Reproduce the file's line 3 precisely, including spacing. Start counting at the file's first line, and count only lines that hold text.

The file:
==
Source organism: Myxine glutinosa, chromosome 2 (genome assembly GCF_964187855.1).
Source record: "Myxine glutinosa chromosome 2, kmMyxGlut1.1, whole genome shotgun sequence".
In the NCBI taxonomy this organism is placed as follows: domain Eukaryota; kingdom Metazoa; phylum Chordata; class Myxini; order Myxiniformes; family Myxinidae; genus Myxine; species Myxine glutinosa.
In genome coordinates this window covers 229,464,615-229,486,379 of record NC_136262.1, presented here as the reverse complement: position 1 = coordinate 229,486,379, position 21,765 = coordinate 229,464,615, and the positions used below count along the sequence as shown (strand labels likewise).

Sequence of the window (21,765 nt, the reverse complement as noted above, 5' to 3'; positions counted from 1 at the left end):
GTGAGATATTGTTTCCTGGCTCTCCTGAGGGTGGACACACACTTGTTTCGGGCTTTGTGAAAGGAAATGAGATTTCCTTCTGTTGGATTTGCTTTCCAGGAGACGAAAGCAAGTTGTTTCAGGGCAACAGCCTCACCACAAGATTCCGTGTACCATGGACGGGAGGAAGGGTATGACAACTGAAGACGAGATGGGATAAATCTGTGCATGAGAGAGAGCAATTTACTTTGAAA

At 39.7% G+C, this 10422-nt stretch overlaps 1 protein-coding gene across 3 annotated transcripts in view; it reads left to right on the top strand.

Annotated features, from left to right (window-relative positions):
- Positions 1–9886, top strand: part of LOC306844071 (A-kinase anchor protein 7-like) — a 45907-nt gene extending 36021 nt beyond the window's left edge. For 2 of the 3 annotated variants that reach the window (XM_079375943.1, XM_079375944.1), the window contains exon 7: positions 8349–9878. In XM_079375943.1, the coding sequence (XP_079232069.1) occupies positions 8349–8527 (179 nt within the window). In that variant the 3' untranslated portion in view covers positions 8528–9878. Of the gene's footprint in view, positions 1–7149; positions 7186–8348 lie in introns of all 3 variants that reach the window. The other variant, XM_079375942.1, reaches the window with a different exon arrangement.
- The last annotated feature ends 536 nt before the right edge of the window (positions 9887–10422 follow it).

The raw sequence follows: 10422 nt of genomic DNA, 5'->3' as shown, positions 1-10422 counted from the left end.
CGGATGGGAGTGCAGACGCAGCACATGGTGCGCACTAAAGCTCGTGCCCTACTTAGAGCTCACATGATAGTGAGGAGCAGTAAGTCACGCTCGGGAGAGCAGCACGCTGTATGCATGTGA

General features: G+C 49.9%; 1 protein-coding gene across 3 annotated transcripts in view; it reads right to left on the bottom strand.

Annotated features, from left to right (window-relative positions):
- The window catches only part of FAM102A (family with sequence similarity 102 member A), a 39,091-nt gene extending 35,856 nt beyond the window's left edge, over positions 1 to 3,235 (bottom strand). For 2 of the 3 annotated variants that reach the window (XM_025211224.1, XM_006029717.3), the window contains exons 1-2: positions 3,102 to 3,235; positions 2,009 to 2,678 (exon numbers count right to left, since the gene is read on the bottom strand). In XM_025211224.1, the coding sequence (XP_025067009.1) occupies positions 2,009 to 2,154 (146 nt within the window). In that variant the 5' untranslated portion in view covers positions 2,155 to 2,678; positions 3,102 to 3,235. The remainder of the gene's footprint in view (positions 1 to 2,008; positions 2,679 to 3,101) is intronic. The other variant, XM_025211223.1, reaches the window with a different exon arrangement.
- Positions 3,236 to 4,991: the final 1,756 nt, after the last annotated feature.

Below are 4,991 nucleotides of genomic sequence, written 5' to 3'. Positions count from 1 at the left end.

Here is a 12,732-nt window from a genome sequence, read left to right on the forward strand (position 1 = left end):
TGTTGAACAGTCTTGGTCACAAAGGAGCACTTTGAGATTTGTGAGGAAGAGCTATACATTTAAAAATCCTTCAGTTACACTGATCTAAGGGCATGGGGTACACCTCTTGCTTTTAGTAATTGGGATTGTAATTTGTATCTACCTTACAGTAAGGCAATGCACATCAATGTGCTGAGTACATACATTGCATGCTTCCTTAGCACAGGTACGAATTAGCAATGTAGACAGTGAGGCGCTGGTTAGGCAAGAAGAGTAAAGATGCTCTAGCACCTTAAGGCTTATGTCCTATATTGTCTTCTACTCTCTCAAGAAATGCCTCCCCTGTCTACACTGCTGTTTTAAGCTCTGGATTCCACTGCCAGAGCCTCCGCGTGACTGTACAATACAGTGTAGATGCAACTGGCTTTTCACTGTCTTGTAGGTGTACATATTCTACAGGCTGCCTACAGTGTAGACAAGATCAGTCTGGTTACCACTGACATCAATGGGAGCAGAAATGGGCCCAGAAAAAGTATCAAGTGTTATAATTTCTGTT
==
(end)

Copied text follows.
In the NCBI taxonomy this organism is placed as follows: domain Eukaryota; kingdom Metazoa; phylum Chordata; class Myxini; order Myxiniformes; family Myxinidae; genus Myxine; species Myxine glutinosa.